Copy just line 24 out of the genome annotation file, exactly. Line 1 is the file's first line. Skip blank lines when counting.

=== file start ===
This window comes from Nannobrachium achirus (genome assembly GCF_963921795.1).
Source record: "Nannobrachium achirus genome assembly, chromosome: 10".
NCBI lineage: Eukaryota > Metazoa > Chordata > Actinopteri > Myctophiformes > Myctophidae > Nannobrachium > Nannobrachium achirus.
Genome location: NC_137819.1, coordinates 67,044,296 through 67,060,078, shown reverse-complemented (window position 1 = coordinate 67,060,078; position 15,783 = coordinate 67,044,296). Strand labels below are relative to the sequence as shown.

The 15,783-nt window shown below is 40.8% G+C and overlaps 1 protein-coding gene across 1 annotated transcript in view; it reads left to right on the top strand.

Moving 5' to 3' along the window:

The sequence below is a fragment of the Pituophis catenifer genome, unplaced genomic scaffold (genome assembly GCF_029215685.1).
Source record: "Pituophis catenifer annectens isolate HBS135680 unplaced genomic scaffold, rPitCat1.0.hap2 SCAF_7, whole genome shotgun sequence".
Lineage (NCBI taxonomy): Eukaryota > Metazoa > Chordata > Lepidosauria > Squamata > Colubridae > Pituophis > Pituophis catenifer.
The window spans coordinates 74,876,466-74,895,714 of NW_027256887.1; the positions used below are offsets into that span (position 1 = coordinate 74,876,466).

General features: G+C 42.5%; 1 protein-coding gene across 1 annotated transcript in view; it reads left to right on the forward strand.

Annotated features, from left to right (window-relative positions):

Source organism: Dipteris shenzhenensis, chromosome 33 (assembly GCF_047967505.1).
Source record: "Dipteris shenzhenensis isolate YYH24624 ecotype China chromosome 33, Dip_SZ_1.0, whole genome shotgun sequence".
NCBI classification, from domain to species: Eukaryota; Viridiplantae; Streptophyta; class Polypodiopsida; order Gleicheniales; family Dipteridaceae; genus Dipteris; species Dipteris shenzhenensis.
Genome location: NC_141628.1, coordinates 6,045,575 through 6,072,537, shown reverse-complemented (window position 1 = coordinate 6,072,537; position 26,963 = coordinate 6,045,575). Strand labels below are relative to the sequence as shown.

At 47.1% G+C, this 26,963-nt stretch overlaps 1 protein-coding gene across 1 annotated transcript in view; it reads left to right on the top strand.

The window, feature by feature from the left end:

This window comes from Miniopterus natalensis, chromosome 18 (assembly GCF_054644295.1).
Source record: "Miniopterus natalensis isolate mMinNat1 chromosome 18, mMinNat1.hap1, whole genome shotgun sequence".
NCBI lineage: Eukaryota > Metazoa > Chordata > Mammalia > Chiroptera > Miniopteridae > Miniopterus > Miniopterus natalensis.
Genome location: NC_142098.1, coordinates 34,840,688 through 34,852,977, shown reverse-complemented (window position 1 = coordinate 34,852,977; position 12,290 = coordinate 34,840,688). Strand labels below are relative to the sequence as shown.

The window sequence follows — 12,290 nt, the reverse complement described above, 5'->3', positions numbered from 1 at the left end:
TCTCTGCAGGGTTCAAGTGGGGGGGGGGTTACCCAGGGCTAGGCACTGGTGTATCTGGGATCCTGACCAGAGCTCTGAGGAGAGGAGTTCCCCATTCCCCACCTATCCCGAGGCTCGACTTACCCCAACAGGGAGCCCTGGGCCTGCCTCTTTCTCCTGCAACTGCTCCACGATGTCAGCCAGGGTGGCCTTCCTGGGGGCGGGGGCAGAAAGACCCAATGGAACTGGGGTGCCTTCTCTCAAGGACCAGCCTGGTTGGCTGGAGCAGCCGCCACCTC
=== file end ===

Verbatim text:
TCTCTGCAGGGTTCAAGTGGGGGGGGGGTTACCCAGGGCTAGGCACTGGTGTATCTGGGATCCTGACCAGAGCTCTGAGGAGAGGAGTTCCCCATTCCCCACCTATCCCGAGGCTCGACTTACCCCAACAGGGAGCCCTGGGCCTGCCTCTTTCTCCTGCAACTGCTCCACGATGTCAGCCAGGGTGGCCTTCCTGGGGGCGGGGGCAGAAAGACCCAATGGAACTGGGGTGCCTTCTCTCAAGGACCAGCCTGGTTGGCTGGAGCAGCCGCCACCTC